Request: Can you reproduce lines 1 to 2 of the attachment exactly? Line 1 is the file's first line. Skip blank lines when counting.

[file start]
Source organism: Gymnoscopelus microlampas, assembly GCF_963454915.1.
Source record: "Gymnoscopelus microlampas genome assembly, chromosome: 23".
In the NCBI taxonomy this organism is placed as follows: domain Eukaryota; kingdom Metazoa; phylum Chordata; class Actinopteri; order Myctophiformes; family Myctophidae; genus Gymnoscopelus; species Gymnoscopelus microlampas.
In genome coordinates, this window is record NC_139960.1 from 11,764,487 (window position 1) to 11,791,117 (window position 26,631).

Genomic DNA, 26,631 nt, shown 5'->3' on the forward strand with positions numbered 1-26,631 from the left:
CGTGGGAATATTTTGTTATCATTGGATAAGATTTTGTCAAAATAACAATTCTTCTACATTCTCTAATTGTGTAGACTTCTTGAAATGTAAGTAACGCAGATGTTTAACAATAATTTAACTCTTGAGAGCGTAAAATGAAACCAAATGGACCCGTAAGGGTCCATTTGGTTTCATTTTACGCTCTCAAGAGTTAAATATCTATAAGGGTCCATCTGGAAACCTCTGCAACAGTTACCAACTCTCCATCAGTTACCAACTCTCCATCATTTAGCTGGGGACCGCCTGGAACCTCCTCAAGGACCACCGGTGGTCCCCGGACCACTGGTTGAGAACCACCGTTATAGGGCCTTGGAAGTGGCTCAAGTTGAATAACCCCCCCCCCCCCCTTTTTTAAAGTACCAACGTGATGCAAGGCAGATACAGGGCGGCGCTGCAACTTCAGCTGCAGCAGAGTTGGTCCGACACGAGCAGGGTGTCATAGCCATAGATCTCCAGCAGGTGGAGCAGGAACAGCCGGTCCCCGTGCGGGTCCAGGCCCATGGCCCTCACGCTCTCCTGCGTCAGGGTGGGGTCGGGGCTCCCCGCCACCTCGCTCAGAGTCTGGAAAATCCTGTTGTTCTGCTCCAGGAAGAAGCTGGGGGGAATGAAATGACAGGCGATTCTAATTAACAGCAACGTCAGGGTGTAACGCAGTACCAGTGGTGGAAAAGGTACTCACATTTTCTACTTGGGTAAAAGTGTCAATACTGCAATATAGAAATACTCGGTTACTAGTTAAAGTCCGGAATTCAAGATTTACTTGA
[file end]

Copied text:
Source organism: Gymnoscopelus microlampas, assembly GCF_963454915.1.
Source record: "Gymnoscopelus microlampas genome assembly, chromosome: 23".